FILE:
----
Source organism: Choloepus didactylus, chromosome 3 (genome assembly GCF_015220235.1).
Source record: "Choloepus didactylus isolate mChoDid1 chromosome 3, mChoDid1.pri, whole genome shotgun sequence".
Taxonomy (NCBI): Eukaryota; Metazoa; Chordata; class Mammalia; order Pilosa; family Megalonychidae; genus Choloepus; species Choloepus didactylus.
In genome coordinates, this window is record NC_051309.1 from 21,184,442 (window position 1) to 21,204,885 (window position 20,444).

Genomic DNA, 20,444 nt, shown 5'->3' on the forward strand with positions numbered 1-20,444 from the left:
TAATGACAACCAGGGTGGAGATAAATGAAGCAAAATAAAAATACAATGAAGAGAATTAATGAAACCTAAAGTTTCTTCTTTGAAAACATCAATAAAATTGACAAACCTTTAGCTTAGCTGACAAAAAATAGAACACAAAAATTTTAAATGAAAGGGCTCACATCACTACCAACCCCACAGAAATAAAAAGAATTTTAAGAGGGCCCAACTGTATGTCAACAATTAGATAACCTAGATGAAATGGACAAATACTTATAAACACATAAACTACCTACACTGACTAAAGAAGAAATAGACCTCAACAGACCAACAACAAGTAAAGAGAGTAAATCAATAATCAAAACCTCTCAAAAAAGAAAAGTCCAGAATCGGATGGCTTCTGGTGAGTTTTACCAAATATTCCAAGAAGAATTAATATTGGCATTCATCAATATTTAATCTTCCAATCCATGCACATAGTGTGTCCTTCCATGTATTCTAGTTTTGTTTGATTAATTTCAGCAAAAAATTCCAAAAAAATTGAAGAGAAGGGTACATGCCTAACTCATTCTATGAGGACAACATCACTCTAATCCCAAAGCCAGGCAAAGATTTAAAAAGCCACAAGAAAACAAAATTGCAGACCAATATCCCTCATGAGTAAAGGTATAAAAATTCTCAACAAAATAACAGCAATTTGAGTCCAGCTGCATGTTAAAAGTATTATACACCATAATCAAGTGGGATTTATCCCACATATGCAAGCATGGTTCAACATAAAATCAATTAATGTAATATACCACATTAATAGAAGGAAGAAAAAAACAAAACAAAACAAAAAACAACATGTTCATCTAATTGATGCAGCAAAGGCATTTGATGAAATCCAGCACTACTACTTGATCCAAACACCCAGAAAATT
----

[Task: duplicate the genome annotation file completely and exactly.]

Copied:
Source organism: Choloepus didactylus, chromosome 3 (genome assembly GCF_015220235.1).
Source record: "Choloepus didactylus isolate mChoDid1 chromosome 3, mChoDid1.pri, whole genome shotgun sequence".
Taxonomy (NCBI): Eukaryota; Metazoa; Chordata; class Mammalia; order Pilosa; family Megalonychidae; genus Choloepus; species Choloepus didactylus.
In genome coordinates, this window is record NC_051309.1 from 21,184,442 (window position 1) to 21,204,885 (window position 20,444).

Genomic DNA, 20,444 nt, shown 5'->3' on the forward strand with positions numbered 1-20,444 from the left:
TAATGACAACCAGGGTGGAGATAAATGAAGCAAAATAAAAATACAATGAAGAGAATTAATGAAACCTAAAGTTTCTTCTTTGAAAACATCAATAAAATTGACAAACCTTTAGCTTAGCTGACAAAAAATAGAACACAAAAATTTTAAATGAAAGGGCTCACATCACTACCAACCCCACAGAAATAAAAAGAATTTTAAGAGGGCCCAACTGTATGTCAACAATTAGATAACCTAGATGAAATGGACAAATACTTATAAACACATAAACTACCTACACTGACTAAAGAAGAAATAGACCTCAACAGACCAACAACAAGTAAAGAGAGTAAATCAATAATCAAAACCTCTCAAAAAAGAAAAGTCCAGAATCGGATGGCTTCTGGTGAGTTTTACCAAATATTCCAAGAAGAATTAATATTGGCATTCATCAATATTTAATCTTCCAATCCATGCACATAGTGTGTCCTTCCATGTATTCTAGTTTTGTTTGATTAATTTCAGCAAAAAATTCCAAAAAAATTGAAGAGAAGGGTACATGCCTAACTCATTCTATGAGGACAACATCACTCTAATCCCAAAGCCAGGCAAAGATTTAAAAAGCCACAAGAAAACAAAATTGCAGACCAATATCCCTCATGAGTAAAGGTATAAAAATTCTCAACAAAATAACAGCAATTTGAGTCCAGCTGCATGTTAAAAGTATTATACACCATAATCAAGTGGGATTTATCCCACATATGCAAGCATGGTTCAACATAAAATCAATTAATGTAATATACCACATTAATAGAAGGAAGAAAAAAACAAAACAAAACAAAAAACAACATGTTCATCTAATTGATGCAGCAAAGGCATTTGATGAAATCCAGCACTACTACTTGATCCAAACACCCAGAAAATT